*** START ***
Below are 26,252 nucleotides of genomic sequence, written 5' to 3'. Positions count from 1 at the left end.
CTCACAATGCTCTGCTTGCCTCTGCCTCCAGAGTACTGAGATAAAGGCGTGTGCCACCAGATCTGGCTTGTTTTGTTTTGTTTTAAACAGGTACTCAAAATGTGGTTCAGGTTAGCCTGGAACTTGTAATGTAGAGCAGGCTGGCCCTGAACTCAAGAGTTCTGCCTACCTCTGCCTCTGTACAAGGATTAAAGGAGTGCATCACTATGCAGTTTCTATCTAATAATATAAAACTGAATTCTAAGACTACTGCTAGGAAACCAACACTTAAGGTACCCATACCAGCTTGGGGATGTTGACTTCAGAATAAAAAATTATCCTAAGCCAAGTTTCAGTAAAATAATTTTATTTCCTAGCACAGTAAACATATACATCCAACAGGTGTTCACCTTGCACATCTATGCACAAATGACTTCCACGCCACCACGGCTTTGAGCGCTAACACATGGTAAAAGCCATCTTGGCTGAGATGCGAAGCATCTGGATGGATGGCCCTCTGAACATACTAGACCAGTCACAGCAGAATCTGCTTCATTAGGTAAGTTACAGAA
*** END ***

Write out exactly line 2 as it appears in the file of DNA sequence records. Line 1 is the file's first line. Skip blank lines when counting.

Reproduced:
CTCACAATGCTCTGCTTGCCTCTGCCTCCAGAGTACTGAGATAAAGGCGTGTGCCACCAGATCTGGCTTGTTTTGTTTTGTTTTAAACAGGTACTCAAAATGTGGTTCAGGTTAGCCTGGAACTTGTAATGTAGAGCAGGCTGGCCCTGAACTCAAGAGTTCTGCCTACCTCTGCCTCTGTACAAGGATTAAAGGAGTGCATCACTATGCAGTTTCTATCTAATAATATAAAACTGAATTCTAAGACTACTGCTAGGAAACCAACACTTAAGGTACCCATACCAGCTTGGGGATGTTGACTTCAGAATAAAAAATTATCCTAAGCCAAGTTTCAGTAAAATAATTTTATTTCCTAGCACAGTAAACATATACATCCAACAGGTGTTCACCTTGCACATCTATGCACAAATGACTTCCACGCCACCACGGCTTTGAGCGCTAACACATGGTAAAAGCCATCTTGGCTGAGATGCGAAGCATCTGGATGGATGGCCCTCTGAACATACTAGACCAGTCACAGCAGAATCTGCTTCATTAGGTAAGTTACAGAA